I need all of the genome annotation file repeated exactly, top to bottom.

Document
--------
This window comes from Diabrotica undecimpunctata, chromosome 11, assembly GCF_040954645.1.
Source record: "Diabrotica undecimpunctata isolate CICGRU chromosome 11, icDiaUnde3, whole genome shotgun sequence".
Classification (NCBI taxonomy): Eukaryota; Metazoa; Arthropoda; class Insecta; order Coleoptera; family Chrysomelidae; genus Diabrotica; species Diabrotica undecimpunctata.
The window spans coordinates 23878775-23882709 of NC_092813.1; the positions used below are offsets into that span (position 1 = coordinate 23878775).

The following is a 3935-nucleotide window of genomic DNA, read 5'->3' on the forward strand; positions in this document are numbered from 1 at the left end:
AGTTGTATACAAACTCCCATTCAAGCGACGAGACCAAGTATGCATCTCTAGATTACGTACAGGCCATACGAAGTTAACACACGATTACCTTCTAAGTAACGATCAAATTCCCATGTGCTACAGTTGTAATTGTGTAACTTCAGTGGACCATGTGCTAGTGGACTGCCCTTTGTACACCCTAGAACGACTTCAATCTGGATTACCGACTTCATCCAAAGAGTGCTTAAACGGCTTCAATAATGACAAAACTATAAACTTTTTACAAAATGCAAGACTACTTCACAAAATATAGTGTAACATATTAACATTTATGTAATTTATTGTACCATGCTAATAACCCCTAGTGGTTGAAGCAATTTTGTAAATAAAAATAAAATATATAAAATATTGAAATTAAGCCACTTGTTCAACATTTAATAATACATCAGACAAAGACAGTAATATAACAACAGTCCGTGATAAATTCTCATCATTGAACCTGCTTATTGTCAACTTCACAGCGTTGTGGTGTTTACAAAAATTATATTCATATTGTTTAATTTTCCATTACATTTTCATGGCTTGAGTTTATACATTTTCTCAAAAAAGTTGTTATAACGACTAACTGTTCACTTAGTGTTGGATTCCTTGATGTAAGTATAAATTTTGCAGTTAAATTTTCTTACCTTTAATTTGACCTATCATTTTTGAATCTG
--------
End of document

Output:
This window comes from Diabrotica undecimpunctata, chromosome 11, assembly GCF_040954645.1.
Source record: "Diabrotica undecimpunctata isolate CICGRU chromosome 11, icDiaUnde3, whole genome shotgun sequence".
Classification (NCBI taxonomy): Eukaryota; Metazoa; Arthropoda; class Insecta; order Coleoptera; family Chrysomelidae; genus Diabrotica; species Diabrotica undecimpunctata.
The window spans coordinates 23878775-23882709 of NC_092813.1; the positions used below are offsets into that span (position 1 = coordinate 23878775).

The following is a 3935-nucleotide window of genomic DNA, read 5'->3' on the forward strand; positions in this document are numbered from 1 at the left end:
AGTTGTATACAAACTCCCATTCAAGCGACGAGACCAAGTATGCATCTCTAGATTACGTACAGGCCATACGAAGTTAACACACGATTACCTTCTAAGTAACGATCAAATTCCCATGTGCTACAGTTGTAATTGTGTAACTTCAGTGGACCATGTGCTAGTGGACTGCCCTTTGTACACCCTAGAACGACTTCAATCTGGATTACCGACTTCATCCAAAGAGTGCTTAAACGGCTTCAATAATGACAAAACTATAAACTTTTTACAAAATGCAAGACTACTTCACAAAATATAGTGTAACATATTAACATTTATGTAATTTATTGTACCATGCTAATAACCCCTAGTGGTTGAAGCAATTTTGTAAATAAAAATAAAATATATAAAATATTGAAATTAAGCCACTTGTTCAACATTTAATAATACATCAGACAAAGACAGTAATATAACAACAGTCCGTGATAAATTCTCATCATTGAACCTGCTTATTGTCAACTTCACAGCGTTGTGGTGTTTACAAAAATTATATTCATATTGTTTAATTTTCCATTACATTTTCATGGCTTGAGTTTATACATTTTCTCAAAAAAGTTGTTATAACGACTAACTGTTCACTTAGTGTTGGATTCCTTGATGTAAGTATAAATTTTGCAGTTAAATTTTCTTACCTTTAATTTGACCTATCATTTTTGAATCTG